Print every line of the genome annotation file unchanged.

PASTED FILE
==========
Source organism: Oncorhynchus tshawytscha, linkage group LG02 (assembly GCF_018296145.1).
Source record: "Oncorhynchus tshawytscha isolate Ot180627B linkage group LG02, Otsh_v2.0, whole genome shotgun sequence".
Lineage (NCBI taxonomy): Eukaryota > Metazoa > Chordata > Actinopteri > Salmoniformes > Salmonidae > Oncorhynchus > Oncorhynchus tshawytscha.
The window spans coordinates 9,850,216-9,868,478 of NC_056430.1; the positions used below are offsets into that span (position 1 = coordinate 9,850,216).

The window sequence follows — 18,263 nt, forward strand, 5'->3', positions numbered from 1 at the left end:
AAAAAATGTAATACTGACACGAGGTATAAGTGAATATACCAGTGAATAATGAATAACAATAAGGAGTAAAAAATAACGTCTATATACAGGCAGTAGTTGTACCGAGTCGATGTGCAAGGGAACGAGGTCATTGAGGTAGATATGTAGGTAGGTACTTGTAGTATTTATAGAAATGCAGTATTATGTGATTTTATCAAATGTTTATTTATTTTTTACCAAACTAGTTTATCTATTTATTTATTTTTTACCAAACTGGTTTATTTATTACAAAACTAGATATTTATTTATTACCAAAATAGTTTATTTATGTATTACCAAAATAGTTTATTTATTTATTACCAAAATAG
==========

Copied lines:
Source organism: Oncorhynchus tshawytscha, linkage group LG02 (assembly GCF_018296145.1).
Source record: "Oncorhynchus tshawytscha isolate Ot180627B linkage group LG02, Otsh_v2.0, whole genome shotgun sequence".
Lineage (NCBI taxonomy): Eukaryota > Metazoa > Chordata > Actinopteri > Salmoniformes > Salmonidae > Oncorhynchus > Oncorhynchus tshawytscha.
The window spans coordinates 9,850,216-9,868,478 of NC_056430.1; the positions used below are offsets into that span (position 1 = coordinate 9,850,216).

The window sequence follows — 18,263 nt, forward strand, 5'->3', positions numbered from 1 at the left end:
AAAAAATGTAATACTGACACGAGGTATAAGTGAATATACCAGTGAATAATGAATAACAATAAGGAGTAAAAAATAACGTCTATATACAGGCAGTAGTTGTACCGAGTCGATGTGCAAGGGAACGAGGTCATTGAGGTAGATATGTAGGTAGGTACTTGTAGTATTTATAGAAATGCAGTATTATGTGATTTTATCAAATGTTTATTTATTTTTTACCAAACTAGTTTATCTATTTATTTATTTTTTACCAAACTGGTTTATTTATTACAAAACTAGATATTTATTTATTACCAAAATAGTTTATTTATGTATTACCAAAATAGTTTATTTATTTATTACCAAAATAG